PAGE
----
The Problem With Sheet Music...
Students tend to rely on sheet music.
Now, sheet music is a good learning tool, but not a tool for performing a song.
Remember that scene in Anchorman when Ron Burgundy reads exactly what's written on the teleprompter?
That's what performing with sheet music is like.
Robotic, as written, with little room for variation or emotion.
You can get really good at playing sheet music, but do you find that:
- You can't take your eyes off the sheet music for more than a moment?
- Your playing sounds a little robotic?
- The piece doesn't feel like it's your own?
- If someone asks you to play a song by memory, you freeze up?
If you said yes to any of these, then I have a solution for you. It begins with training your ear.
Training Your Ear
Ear training exercises familiarize your body to common musical phrases through short playback exercises. I say “body” because your ears, as well as your fingers, become familiar with your instrument.
When I hear a musical phrase going up a few tones, what do my fingers do? They go up the keyboard a few times. When I hear three notes being played quickly, what must my fingers do? They play three notes quickly.
Ear training is a process that improves the more you do it.
It’s a skill, and like other skills, it takes time to become proficient at it.
The lucky thing is, you can do ear training exercises on your own. They’re easy, fun, and fast.
You perform ear training exercises along with your traditional exercises in your 15 minutes of practice: Scales, triads, and arpeggios.
Once you are able to play back simple musical phrases, you’ll play back more difficult ones.
After doing these exercises for a period of time, you’ll find yourself being able to play longer musical phrases correctly, without having to rely on sheet music. Hear a song on the radio? You’ll be able to play it on your instrument.
Couple that with song forms, and you can play back songs whenever you hear them.
Are you saying we don’t need sheet music?
Sheet music is written for classical music and complex pieces.
It’s written for learning exact notes with others, or passages that have to be played exactly like this.
The popular music we hear today, and for the last 100 years, are not classical pieces. They are predictable and repetitive and you can most likely sing them in your head if you heard them enough.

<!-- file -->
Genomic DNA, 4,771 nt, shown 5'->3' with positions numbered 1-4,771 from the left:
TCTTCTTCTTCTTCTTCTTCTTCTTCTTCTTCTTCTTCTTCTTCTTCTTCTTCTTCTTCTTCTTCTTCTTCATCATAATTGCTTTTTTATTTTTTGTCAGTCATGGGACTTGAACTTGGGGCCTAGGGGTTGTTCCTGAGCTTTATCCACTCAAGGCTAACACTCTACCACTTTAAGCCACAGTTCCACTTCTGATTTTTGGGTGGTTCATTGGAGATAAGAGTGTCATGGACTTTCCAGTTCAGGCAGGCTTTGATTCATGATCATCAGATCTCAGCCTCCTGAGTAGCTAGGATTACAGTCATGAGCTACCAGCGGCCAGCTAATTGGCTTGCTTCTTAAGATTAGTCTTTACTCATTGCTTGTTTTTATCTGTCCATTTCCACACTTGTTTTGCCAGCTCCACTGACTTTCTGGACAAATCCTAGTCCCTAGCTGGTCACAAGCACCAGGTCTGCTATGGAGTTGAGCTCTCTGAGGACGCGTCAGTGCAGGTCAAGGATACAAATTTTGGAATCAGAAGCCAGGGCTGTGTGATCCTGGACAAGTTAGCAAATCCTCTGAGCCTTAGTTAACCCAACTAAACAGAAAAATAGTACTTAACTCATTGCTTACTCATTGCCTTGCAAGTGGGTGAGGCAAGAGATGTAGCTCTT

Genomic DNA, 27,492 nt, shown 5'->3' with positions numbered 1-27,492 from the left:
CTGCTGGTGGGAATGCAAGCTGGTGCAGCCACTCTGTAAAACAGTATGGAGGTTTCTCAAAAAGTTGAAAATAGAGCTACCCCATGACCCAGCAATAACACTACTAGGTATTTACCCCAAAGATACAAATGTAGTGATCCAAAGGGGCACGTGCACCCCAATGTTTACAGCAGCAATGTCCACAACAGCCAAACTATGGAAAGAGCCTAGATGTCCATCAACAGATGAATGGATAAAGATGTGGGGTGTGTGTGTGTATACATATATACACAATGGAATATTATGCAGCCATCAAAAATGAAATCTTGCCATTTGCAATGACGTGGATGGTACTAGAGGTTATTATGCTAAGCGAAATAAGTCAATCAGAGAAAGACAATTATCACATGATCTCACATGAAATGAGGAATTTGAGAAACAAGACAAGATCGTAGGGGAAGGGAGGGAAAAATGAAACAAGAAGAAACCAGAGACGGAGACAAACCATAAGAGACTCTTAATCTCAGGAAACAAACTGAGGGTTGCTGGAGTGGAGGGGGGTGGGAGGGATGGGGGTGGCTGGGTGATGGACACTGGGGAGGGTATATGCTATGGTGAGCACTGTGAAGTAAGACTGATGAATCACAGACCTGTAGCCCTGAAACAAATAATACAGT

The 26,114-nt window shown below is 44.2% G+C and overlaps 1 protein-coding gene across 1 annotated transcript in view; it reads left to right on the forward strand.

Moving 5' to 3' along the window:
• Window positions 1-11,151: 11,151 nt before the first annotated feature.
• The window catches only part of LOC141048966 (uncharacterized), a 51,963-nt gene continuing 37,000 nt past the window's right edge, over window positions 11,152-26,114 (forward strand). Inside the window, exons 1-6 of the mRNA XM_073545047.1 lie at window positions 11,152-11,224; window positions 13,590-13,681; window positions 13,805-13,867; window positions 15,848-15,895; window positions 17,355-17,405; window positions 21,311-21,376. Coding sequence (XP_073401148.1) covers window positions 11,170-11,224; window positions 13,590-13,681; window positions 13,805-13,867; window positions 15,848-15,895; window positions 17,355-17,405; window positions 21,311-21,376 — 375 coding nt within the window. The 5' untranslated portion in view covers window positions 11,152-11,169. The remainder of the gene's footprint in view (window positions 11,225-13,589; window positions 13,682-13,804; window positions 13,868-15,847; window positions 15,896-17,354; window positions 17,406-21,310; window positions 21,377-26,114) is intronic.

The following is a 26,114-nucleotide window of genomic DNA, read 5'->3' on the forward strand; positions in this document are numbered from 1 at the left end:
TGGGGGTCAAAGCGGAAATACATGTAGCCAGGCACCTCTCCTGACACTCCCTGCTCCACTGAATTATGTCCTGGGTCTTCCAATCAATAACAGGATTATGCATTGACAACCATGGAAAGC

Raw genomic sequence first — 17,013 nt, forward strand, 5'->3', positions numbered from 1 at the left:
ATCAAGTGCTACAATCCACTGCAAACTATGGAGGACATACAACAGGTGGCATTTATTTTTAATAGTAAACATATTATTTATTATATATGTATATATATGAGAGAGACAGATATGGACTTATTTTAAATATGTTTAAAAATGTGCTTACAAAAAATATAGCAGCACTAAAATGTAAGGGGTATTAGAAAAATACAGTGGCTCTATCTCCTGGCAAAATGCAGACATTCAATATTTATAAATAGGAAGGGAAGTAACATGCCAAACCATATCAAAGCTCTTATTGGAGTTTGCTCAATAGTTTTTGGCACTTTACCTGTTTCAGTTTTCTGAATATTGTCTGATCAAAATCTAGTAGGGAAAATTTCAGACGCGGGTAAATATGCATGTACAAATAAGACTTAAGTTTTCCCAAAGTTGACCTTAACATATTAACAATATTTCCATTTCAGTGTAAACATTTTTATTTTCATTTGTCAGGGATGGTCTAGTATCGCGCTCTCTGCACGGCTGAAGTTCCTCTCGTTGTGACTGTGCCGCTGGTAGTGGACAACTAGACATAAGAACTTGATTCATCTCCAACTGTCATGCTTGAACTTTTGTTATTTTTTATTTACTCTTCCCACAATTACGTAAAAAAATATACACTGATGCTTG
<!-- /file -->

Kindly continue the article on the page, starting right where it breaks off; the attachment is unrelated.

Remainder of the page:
What does that mean?
“It means you don't have to rely on sheet music to play popular songs.”
In fact, I’ll argue that learning these songs through sheet music will slow your learning process down.
Learning the songs by understanding the principles behind them will make the song your own. You’ll play it with more emotion. You’ll play it with your eyes up, instead of down. Even better, your song recall - being able to remember the song months from now - will improve.
There is still room for sheet music, for particularly difficult pieces, or to be used as a guide. But not for performance.
I’m in! How do I train my ear?
Below you’ll find simple ear training exercises. Listen to each one - I play the same phrase twice - then play back what you heard.
Were those too easy?
I’ve recorded some ear training exercises - 14 of them! There are some tough ones in there, too. Click the button below to access them.
What did you think? What was easy about these exercises? What did you find difficult? Leave a comment below and let me know.
And what about the Christmas concert?
Ken and I figured it out. He plays off the sheet music, and I'll play along to him. Less improv on his part, while I get to play around with harmonies and ornaments. It works! I'll post a video of our next practice.
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